Free Newsletters - Space News - Defense Alert - Environment Report - Energy Monitor
. 24/7 Space News .




SPACE SCOPES
NASA Designs New Space Telescope Optics to Find a New Earth
by Staff Writers
Moffett Field CA (SPX) Feb 19, 2013


The PIAA system uses two specially designed non-spherical optics to reshape the light in the pupil of the telescope into a new "high-contrast" pupil pattern. Image credit: Dominic Hart.

Although hundreds of planets orbiting other stars have been discovered in the past 15 years, we cannot yet answer the age-old question of whether any of these planets are capable of sustaining life.

However, new NASA technology may change that, by giving us our first look at distant planets that not only are the right size and traveling in the temperate habitable zone of their host star, but also show signs of potential life, such as atmospheric oxygen and liquid water.

Research scientists at NASA's Ames Research Center, Moffett Field, Calif., are developing new space telescope optics that won't just detect planets similar to Earth, but actually take photos of them. To take photos, called "direct imaging," a new technology will be used called phase-induced amplitude apodization (PIAA).

In development since 2003, it is a proof-of-concept and technology tested prototype that is a strong candidate for NASA's upcoming direct imaging exoplanet missions expected to launch in the 2020 decade and beyond.

"By blocking the glare and diffraction from the star, we can start seeing planets that would otherwise be obscured. With this technology, direct imaging confirmation of a habitable zone exoplanet would happen for the first time," said Ruslan Belikov, a NASA astrophycist and technical lead for the coronagraph technical experiment at Ames.

Today, scientists use primarily indirect methods, such as the "transit method," to detect extra-solar planets. This method measures the dimming of a star as the planet passes between it and the telescope's line of sight.

By observing the changes in starlight, scientists can determine a planet's size, its distance from the host star, and the orbital period. This method is currently used by NASA's Kepler mission, which was launched in 2009 to find Earth-size, planets in the habitable zone.

In the future, however, a different approach in design and concept may be used to detect common biomarkers of life, such as oxygen and liquid water, on planets similar to Earth orbiting sun-like stars.

PIAA is a "direct imaging" technique, which means it takes actual photos of exoplanets. The difficulty in taking such photographs is that the star's brilliance causes diffraction and glare to overwhelm dim planets in orbit around it. To solve this problem, a telescope needs to suppress the diffraction of the starlight.

The PIAA system uses two specially designed non-spherical mirrors to reshape the light in the pupil of the telescope into a new "high-contrast" pupil pattern. This new high-contrast pupil has the special property of confining all diffraction and glare from the star into a small spot, which virtually blocks all the starlight without appreciably affecting the light from the planet.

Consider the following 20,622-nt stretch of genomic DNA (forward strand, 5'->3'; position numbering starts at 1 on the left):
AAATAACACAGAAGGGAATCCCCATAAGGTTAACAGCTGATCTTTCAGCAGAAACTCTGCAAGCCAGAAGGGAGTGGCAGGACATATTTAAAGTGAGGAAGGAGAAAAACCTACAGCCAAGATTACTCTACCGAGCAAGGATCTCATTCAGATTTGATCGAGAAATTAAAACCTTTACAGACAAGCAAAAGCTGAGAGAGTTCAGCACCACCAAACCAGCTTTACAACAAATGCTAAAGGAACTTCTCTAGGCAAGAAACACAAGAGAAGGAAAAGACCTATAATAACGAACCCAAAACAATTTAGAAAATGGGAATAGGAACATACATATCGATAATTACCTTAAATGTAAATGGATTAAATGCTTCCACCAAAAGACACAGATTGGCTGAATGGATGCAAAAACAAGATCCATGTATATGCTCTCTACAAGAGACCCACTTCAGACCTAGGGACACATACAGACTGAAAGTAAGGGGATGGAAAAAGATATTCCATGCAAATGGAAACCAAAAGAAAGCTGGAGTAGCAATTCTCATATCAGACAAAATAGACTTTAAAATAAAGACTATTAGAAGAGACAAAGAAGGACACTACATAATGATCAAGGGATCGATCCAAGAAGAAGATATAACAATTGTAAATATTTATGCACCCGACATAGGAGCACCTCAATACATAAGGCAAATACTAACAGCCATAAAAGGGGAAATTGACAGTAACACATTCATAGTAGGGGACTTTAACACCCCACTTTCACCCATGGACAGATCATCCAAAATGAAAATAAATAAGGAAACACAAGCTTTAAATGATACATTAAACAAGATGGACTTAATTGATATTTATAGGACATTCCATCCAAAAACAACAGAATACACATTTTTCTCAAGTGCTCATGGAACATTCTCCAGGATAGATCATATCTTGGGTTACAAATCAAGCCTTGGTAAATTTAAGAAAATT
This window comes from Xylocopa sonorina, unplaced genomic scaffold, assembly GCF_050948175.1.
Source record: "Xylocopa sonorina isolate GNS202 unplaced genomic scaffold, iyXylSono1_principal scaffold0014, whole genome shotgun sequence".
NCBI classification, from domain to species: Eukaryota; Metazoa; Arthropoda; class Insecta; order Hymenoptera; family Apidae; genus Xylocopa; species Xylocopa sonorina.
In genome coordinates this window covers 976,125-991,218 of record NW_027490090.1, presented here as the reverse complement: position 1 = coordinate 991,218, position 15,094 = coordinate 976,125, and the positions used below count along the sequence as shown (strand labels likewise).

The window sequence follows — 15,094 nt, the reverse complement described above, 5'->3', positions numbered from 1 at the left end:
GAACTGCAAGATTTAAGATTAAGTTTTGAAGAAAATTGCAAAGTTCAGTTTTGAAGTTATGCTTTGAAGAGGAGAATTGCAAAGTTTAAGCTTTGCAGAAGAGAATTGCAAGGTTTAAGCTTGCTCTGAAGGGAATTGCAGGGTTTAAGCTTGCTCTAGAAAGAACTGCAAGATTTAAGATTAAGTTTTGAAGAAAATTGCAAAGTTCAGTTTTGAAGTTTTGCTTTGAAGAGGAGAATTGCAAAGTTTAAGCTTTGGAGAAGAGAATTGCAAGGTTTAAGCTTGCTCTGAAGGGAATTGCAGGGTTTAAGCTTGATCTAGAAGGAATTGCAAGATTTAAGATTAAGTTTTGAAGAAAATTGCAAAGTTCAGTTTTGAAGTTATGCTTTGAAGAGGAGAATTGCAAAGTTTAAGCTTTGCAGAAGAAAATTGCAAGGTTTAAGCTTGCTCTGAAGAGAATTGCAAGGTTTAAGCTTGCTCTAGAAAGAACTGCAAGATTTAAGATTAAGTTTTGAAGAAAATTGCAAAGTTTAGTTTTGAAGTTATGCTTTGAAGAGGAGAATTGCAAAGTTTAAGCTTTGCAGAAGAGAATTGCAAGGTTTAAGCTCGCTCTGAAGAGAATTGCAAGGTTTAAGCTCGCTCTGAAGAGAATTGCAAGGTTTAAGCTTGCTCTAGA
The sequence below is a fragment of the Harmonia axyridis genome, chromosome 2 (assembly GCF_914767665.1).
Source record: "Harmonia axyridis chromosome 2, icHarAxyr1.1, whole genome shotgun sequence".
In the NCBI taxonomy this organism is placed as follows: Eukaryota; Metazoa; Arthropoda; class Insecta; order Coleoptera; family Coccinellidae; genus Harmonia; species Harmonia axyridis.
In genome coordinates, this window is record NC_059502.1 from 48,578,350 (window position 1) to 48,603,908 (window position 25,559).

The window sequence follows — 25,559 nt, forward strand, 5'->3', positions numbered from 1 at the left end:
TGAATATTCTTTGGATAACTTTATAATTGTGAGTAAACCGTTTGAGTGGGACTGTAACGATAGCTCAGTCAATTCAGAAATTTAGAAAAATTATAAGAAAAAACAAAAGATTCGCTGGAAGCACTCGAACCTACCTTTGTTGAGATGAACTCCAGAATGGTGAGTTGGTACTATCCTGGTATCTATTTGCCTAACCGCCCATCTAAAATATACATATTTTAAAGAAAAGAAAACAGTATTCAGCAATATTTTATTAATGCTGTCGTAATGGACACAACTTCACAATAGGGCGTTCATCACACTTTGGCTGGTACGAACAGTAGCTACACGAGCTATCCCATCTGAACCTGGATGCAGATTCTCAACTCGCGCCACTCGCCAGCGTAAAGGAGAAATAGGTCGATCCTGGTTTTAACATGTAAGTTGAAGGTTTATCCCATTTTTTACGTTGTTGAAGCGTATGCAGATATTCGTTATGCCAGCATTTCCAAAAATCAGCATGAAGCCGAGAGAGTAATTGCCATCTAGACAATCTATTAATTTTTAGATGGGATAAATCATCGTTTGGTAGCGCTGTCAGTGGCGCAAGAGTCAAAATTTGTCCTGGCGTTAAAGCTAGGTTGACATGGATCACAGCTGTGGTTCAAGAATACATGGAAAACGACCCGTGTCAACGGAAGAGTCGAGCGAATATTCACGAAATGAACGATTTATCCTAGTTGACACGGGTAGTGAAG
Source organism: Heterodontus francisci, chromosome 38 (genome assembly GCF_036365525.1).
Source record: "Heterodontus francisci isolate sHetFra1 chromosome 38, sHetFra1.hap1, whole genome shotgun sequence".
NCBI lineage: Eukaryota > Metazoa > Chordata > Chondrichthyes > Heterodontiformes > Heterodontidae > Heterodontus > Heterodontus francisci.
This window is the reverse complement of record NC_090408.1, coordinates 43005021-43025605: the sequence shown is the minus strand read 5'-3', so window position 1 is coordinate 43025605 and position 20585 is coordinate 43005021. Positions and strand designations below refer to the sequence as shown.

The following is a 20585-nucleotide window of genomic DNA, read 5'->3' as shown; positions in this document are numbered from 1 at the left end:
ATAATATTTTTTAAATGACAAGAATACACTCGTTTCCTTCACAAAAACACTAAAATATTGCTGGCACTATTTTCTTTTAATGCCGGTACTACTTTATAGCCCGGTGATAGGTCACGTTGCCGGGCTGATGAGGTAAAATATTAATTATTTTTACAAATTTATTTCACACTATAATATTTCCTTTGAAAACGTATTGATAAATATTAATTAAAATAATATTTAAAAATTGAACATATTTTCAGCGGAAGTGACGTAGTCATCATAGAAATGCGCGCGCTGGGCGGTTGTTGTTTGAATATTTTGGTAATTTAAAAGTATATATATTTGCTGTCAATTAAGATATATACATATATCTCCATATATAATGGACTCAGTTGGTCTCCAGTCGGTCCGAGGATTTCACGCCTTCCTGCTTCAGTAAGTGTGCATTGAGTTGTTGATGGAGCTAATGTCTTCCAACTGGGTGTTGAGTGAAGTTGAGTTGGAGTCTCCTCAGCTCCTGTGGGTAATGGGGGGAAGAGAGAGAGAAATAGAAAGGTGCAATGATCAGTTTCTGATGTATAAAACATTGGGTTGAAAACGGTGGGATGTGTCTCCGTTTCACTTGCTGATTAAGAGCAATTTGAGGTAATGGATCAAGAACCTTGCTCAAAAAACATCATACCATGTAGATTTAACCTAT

This is typically done with instruments that block starlight and are called "coronagraphs" (originally invented to block our sun's brilliance, so we can see its outer gaseous envelope or corona). PIAA is a particularly powerful type of a coronagraph, approaching fundamental physics limits.

Telescopic optics have tiny imperfections, called aberrations, that cause unclear images of the star. Optics completely free of aberrations presently cannot be made, but can be corrected by separate mirrors that can actively change shape. "These mirrors are called deformable mirrors. They counteract the existing distortions of the telescope optics," explained Belikov.

PIAA, or coronagraphs in general, block the brilliance of starlight, but only can work sufficiently to reveal Earth-size planets if telescope optics are perfect, which they never are. The deformable mirrors correct these imperfections with their wavefront control system. This system "fixes" the imperfect telescope optics to enable the coronagraph to work properly.

At the Ames coronagraph experiment facility, the deformable mirror, built by Boston Micromachines Corp., Mass., is a one-by-one centimeter square that employs a grid of 32-by-32, or 1024 actuators, which can generate any shape desired on the mirror. By controlling the shape of the surface of the error-compensating deformable mirror, the aberrations in the telescope can be sufficiently reduced to allow Earth-size planets to be directly imaged.

"The surface of these deformable mirrors can be set to such high precision that we are incapable of measuring it," said Belikov.

Although PIAA is approved for further development, it still is awaiting a mission. It is designed for two classes of missions: one for small telescopes, the other for very large telescopes. A small telescope proposal, called Exoplanetary Circumstellar Environments and Disk Explorer (EXCEDE), was selected in September 2011 by NASA's Explorer program for evaluation as potential future science missions.

Led by the University of Arizona, Tucson and in partnership with Ames and Lockheed Martin SSC, Sunnyvale, Calif., EXCEDE will directly image circumstellar dust and debris, and large planets in habitable zones, but not planets similar to Earth. "EXCEDE will do amazing science and may be a precursor to a larger mission, but won't quite capture exoEarths," said Belikov."